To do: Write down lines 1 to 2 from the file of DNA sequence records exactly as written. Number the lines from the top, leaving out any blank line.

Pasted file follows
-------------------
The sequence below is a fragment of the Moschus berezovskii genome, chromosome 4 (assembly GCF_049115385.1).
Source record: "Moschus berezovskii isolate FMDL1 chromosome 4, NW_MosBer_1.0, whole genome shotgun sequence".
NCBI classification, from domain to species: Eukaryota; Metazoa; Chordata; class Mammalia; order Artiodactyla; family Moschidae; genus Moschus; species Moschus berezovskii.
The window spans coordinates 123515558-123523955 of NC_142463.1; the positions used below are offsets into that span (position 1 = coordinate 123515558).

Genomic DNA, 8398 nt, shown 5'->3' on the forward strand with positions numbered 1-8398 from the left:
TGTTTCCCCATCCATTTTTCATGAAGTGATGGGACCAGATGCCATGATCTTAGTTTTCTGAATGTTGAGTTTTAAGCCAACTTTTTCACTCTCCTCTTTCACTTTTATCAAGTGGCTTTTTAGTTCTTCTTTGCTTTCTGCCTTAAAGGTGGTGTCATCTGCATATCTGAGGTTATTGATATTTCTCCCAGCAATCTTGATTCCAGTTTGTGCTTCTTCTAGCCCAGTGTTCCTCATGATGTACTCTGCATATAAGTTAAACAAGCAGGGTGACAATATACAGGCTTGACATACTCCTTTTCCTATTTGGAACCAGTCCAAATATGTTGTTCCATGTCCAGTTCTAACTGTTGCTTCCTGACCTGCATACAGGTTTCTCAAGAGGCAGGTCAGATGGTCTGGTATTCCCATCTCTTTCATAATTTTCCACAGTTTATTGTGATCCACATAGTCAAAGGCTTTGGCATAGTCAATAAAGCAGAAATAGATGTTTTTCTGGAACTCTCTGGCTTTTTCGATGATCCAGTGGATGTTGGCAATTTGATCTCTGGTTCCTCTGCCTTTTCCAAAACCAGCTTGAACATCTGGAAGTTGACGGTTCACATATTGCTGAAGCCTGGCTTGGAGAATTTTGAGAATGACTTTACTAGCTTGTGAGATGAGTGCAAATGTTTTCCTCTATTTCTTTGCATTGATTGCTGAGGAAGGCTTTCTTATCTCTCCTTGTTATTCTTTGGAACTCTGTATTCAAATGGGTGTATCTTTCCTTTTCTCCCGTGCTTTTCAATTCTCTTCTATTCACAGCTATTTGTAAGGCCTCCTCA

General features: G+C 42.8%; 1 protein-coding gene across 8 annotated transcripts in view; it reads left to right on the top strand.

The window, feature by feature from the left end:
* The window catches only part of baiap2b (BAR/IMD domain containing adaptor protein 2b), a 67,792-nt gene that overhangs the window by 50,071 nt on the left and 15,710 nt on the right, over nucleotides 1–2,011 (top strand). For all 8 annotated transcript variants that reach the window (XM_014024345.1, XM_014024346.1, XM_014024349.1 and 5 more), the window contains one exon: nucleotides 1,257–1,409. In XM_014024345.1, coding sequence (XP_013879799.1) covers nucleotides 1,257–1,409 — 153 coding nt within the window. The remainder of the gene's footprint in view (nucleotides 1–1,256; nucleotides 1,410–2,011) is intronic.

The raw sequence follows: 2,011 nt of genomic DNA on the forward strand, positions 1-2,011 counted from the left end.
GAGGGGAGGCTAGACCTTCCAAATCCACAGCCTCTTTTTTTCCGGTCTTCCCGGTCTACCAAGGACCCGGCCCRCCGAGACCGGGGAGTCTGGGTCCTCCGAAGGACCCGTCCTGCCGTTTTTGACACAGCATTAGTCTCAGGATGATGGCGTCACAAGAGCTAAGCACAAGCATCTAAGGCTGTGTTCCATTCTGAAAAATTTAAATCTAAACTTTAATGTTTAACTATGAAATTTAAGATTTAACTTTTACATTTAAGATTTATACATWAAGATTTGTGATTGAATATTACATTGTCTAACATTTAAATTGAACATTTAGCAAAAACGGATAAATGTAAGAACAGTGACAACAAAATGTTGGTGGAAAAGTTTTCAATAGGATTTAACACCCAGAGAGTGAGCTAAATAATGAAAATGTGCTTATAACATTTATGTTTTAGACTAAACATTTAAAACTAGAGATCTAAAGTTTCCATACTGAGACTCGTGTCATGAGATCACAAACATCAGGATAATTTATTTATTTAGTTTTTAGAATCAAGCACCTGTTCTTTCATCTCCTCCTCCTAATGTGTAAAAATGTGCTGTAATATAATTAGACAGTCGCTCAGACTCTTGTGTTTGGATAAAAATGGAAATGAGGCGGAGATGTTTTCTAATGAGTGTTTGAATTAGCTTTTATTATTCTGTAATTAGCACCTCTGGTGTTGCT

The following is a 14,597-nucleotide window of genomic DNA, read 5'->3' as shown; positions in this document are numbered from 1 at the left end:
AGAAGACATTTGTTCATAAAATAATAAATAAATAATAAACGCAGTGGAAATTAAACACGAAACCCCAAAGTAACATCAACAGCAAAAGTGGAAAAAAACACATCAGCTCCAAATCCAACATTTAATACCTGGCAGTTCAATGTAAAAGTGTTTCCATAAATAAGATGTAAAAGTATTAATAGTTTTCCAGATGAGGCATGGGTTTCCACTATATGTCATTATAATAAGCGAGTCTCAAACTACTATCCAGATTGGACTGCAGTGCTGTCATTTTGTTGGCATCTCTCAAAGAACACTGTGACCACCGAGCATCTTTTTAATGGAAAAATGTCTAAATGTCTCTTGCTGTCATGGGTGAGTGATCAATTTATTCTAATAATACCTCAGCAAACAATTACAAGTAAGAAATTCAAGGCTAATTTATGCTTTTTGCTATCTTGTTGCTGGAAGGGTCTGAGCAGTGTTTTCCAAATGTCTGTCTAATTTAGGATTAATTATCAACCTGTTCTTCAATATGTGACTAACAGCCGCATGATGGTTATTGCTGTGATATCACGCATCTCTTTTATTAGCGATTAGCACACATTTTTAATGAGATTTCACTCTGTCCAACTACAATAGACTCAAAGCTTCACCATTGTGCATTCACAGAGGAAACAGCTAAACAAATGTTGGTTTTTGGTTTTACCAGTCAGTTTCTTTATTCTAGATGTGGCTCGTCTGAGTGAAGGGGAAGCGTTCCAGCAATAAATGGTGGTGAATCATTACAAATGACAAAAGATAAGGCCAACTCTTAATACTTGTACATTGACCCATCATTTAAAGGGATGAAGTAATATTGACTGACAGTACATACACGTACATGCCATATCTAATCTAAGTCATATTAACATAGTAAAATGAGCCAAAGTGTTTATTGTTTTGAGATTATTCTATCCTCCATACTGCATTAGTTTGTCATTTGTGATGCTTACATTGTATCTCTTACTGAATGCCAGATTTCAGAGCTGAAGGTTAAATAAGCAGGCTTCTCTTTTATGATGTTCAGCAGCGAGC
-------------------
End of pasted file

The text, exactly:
The sequence below is a fragment of the Moschus berezovskii genome, chromosome 4 (assembly GCF_049115385.1).
Source record: "Moschus berezovskii isolate FMDL1 chromosome 4, NW_MosBer_1.0, whole genome shotgun sequence".